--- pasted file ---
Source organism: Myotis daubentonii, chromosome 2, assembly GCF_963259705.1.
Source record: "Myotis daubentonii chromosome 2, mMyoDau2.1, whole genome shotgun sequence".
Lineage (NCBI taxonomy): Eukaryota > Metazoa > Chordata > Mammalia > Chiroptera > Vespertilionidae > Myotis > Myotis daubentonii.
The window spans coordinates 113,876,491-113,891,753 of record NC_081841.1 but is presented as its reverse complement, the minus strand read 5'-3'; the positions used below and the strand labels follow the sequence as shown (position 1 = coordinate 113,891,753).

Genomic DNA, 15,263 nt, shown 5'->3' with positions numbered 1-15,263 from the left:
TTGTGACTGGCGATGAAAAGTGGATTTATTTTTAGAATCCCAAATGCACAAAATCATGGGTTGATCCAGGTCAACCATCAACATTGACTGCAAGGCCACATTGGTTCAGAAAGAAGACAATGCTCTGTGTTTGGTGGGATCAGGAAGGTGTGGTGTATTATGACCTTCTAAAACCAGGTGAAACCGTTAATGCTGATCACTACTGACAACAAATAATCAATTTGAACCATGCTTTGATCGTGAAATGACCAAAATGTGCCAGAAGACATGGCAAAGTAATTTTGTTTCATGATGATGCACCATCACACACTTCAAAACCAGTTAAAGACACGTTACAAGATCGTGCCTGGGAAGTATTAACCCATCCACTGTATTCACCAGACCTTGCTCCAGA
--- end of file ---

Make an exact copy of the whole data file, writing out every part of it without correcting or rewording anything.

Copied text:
Source organism: Myotis daubentonii, chromosome 2, assembly GCF_963259705.1.
Source record: "Myotis daubentonii chromosome 2, mMyoDau2.1, whole genome shotgun sequence".
Lineage (NCBI taxonomy): Eukaryota > Metazoa > Chordata > Mammalia > Chiroptera > Vespertilionidae > Myotis > Myotis daubentonii.
The window spans coordinates 113,876,491-113,891,753 of record NC_081841.1 but is presented as its reverse complement, the minus strand read 5'-3'; the positions used below and the strand labels follow the sequence as shown (position 1 = coordinate 113,891,753).

Genomic DNA, 15,263 nt, shown 5'->3' with positions numbered 1-15,263 from the left:
TTGTGACTGGCGATGAAAAGTGGATTTATTTTTAGAATCCCAAATGCACAAAATCATGGGTTGATCCAGGTCAACCATCAACATTGACTGCAAGGCCACATTGGTTCAGAAAGAAGACAATGCTCTGTGTTTGGTGGGATCAGGAAGGTGTGGTGTATTATGACCTTCTAAAACCAGGTGAAACCGTTAATGCTGATCACTACTGACAACAAATAATCAATTTGAACCATGCTTTGATCGTGAAATGACCAAAATGTGCCAGAAGACATGGCAAAGTAATTTTGTTTCATGATGATGCACCATCACACACTTCAAAACCAGTTAAAGACACGTTACAAGATCGTGCCTGGGAAGTATTAACCCATCCACTGTATTCACCAGACCTTGCTCCAGA